Our LGBTQ Community Became Stronger When We Organized
Crush Bar is a well-known LGBTQ bar in Portland, Oregon. The collective began organizing there and at the neighboring business, Woody’s Coffee Tavern, last October and joined the Industrial Workers of the World (IWW) in February.
When they were laid off March 17, CBWC members demanded half pay for the hours they’d been scheduled for the next seven days, a promise of rehire when the business eventually reopens, and accrued sick pay. As of today, only accrued sick pay has been granted, but CBWC is still functioning for solidarity and mutual aid.
Line cook Hannah Gioia cited CWBC's use of “direct action and solidarity unionism.”
She explained that the group started with “biweekly union meetings, frequent majority staff-signed petitions, and a staff-held all-staff meeting (as opposed to management-held).” It was that sort of organizing that made the sit-in possible and gave rise to the continued commitment to supporting each other despite not having work.
After the sit-in, CBWC transformed into a mutual aid network, organizing a GoFundMe campaign that secured more than $6,000 to relieve the workers most hurt financially. Their work continues to morph in response to changing needs.
Bartender Alex Palmer explains, “Those of us with cars have offered rides for groceries or to medical offices and we have folks working on making masks. Some of us have bunked up together to make sure everyone has a roof over their heads. We all have each other’s backs.”
The union is building trust and relationships that will be crucial to future workplace organizing and even more crucial to daily survival during the coronavirus crisis.
STRUGGLING FOR A MORE JUST QUEER COMMUNITY
Crush Bar is a staple of the Portland queer scene and employs a primarily queer staff. It won “Best LGBTQ Bar in Portland” in 2015, 2016, and 2018. Palmer explains that “the workers are the keystone of the community,” and that “it’s very common for staff to get off shift and drink with customers and that really cements friendships and bonds.”
The owner and manager—two white gay men—also own and manage Woody’s Coffee Tavern. Organizing at the two spaces means organizing in a prominent queer space that workers have a sense of fidelity to. The shared queer identity can be a reason for workers to get involved and strengthen their commitment to the collective.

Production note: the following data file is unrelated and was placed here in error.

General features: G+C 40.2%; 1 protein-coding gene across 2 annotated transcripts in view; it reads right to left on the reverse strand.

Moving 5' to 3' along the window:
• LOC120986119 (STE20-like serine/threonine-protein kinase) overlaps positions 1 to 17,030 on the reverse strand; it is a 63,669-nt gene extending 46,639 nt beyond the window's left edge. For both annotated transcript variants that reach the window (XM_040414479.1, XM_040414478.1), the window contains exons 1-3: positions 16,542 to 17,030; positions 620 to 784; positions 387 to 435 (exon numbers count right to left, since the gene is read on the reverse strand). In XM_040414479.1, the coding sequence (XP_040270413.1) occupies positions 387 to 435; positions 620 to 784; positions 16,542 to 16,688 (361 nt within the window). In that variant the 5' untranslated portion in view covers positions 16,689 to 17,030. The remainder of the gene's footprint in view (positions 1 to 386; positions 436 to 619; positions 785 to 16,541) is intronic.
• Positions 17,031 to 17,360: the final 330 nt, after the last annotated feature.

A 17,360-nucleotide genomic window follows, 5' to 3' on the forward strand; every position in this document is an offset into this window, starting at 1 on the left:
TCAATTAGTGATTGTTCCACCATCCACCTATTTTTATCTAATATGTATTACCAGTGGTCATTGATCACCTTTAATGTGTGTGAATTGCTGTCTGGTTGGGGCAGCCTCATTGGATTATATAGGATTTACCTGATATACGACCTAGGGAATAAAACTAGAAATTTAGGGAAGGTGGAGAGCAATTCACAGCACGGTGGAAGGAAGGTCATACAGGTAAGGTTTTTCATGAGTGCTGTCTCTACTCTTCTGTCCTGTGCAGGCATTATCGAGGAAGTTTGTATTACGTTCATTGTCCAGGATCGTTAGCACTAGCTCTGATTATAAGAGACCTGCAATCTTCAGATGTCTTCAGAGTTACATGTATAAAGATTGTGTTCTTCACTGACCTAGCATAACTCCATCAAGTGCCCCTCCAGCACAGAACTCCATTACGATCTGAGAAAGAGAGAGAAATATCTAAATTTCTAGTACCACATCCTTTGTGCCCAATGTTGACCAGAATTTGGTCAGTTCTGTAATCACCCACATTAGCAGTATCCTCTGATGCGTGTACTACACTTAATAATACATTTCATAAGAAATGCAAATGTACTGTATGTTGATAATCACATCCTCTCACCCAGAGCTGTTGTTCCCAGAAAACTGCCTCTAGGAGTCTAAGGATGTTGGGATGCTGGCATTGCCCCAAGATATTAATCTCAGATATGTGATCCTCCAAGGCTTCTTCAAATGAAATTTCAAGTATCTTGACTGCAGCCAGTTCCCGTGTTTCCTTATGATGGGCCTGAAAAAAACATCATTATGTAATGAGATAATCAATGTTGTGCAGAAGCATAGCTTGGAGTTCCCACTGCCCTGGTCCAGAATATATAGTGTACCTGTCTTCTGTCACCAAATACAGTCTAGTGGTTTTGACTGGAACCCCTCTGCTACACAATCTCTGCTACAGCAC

Palmer notes, “We know queer individuals have a hard time getting hired and experience workplace harassment in disproportionate numbers. Concerns like homelessness, increased illness rates, and increased poverty among queer people is what powers our organizing.”
Thus organizing for the CBWC becomes not only a question of workplace rights but one of queer survival.
Equally, organizing in what is thought of as a safe haven for queer folks means that workers find themselves caught between two commitments, to their community and to their dignity as workers. Emily Bennett, a barista at Woody’s, explains that workers “have been asked to work for low pay and poor treatment so that they can continue to be a part of such a wonderful community.”
This perhaps romanticized notion of community has been weaponized by bosses in order to keep wages low and keep organizing at bay. “The organizing we have been doing has exposed this ugly and exploitive pattern. I think it makes people uncomfortable to acknowledge this fact and acknowledge that a queer boss is still a boss and still props up capitalism,” Bennett said.
Thus CBWC’s organizing efforts became two-fold: workplace demands plus a struggle for a queer community that’s genuinely committed to addressing exploitation within it. The mutual aid efforts have helped to delineate who actually cares about supporting a queer workforce and who doesn’t.
Palmer explains, “It’s not the owner and the manager, who like to claim they’re pillars of the community, who are helping us; it’s the workers and patrons coming together and showing how caring and united we are. It shows that it’s the workers who have value and power.”
CBWC wouldn't say that it's only successful because of members' ties as queer people, or that labor organizing needs a pre-existing community or commitment to one another to be strong. Rather, says bartender Ignacio Fuentes, “Being queer and organizing a queer space adds vigor to our efforts and makes us strive to do better.” The pre-existing sense of community in this space, Fuentes says, was “not as strong as it has become through organizing.”
Alexia Garcia is a teacher and activist from Portland, Oregon. She currently lives in Madrid, Spain.